Scaling The Jalopy Sandwich

Nic Patrizi, proprietor of The Chicken Jalopy, developed a solid rotisserie chicken sandwich and built a menu of delicious variations using different sauces and ingredients. He uses fresh baked white bread, grilled on the sides. It has a little bit of char, which picks up flavors from the grill, and it soaks up juices from the chicken and the various sauces that he makes.  Its a delicate, interconnected, delicious system. Nic is proud to be able to create 95% of his product from inside his trailer.  The problem is, the sandwich takes a long time to make, what with the toasting on the grill, and its hard to get just right.  And Nic wants to scale his business. He believes the key to this will be replacing his bread with flat-bread, which will allow for more volume during the lunch rush.

It’s not like flat-bread would be selling out. Nic makes it himself, from scratch, early in the morning, as opposed to his current bread which is bought at Whole Foods.  Unfortunately, it’s not as simple as replacing one type of bread with another and moving on.  The char is gone. The sauces don’t soak into anything. The current bread dances with the chicken but the flat-bread is just the dance floor.  In another sandwich, the flat-bread might be better than regular bread, but this sandwich evolved in regular bread, and putting it in flat-bread is like dropping a South American iguana into the Galapagos. Nic continues to refine the recipe.

Two blocks away at projekt202, we see this all the time. Someone makes a product and successfully evolves it over time, then they are ready to expand it.  Everything, including the product, the technology, the target users, the entire experience, has to be re-examined.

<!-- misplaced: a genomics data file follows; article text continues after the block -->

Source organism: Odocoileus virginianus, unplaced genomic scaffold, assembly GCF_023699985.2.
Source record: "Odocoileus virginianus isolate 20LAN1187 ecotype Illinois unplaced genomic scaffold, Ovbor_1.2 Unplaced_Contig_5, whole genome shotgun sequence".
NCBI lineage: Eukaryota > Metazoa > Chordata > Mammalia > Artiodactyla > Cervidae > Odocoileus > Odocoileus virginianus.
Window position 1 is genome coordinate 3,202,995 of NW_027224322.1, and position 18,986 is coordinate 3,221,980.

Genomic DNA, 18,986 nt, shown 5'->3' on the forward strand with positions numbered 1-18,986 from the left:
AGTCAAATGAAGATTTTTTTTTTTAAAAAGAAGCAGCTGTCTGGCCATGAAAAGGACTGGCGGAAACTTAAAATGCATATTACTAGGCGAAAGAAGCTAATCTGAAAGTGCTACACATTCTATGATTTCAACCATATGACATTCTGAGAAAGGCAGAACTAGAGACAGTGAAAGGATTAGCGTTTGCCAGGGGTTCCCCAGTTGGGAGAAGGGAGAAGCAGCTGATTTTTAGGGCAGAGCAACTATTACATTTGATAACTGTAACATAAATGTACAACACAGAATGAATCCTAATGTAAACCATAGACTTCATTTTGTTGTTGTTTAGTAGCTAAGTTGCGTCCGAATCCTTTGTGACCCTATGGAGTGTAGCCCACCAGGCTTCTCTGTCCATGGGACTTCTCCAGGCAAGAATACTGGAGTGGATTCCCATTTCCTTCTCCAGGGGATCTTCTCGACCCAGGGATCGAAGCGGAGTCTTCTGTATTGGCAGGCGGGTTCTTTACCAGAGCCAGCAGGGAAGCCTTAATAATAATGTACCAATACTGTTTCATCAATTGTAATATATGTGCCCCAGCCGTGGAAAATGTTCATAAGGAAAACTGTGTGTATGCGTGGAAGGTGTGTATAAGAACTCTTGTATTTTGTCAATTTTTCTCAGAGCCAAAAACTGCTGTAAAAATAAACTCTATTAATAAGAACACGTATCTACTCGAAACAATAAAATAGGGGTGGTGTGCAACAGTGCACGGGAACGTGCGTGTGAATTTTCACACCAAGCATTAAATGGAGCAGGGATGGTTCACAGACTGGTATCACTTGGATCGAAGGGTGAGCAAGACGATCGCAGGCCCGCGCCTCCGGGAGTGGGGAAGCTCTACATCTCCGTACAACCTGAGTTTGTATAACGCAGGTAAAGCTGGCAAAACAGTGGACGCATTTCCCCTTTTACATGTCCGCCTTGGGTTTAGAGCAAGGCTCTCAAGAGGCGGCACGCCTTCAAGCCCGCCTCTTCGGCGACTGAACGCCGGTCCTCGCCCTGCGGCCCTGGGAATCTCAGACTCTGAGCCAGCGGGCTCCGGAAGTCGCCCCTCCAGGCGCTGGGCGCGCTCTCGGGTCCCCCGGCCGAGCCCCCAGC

When this kind of client comes to us, we help to identify the ingredient that is the essence of the product before re-building the rest of the product offering around it.  Contextual research and user testing is extremely valuable in this process.  So is developing a clear strategy for the future.  Research and strategy work hand in hand until they align to effectively inform design decisions.  Once these decisions are made and carried out, we check in with our client’s users to see if we were right.  Then we tweak and refine before delivering a successful, scalable, redesign product.

This is what happened when we re-designed the UI for Logitech’s Harmony 1000 remote.  We made significant improvements based on our user research, but having no control over the hardware, we could only do so much.  We could envision a holistically re-designed sandwich, but had only been hired to do the bread.  When Logitech built their next version, they brought us in earlier to give input on the hardware in addition to UI design. The result was the Harmony One, which earned a Best of CES award, a CNET Editor’s Choice award and became one of the best selling universal remotes on the market.

Nic won’t scale up until he has the right holistic product locked in.  Before focusing on chicken sandwiches, Nic was a banking and business consultant.  He knows the benefits of investing time to find the right pattern before pushing it hard because that’s where the ROI is. After all, he didn’t quit consulting to make a mediocre sandwich.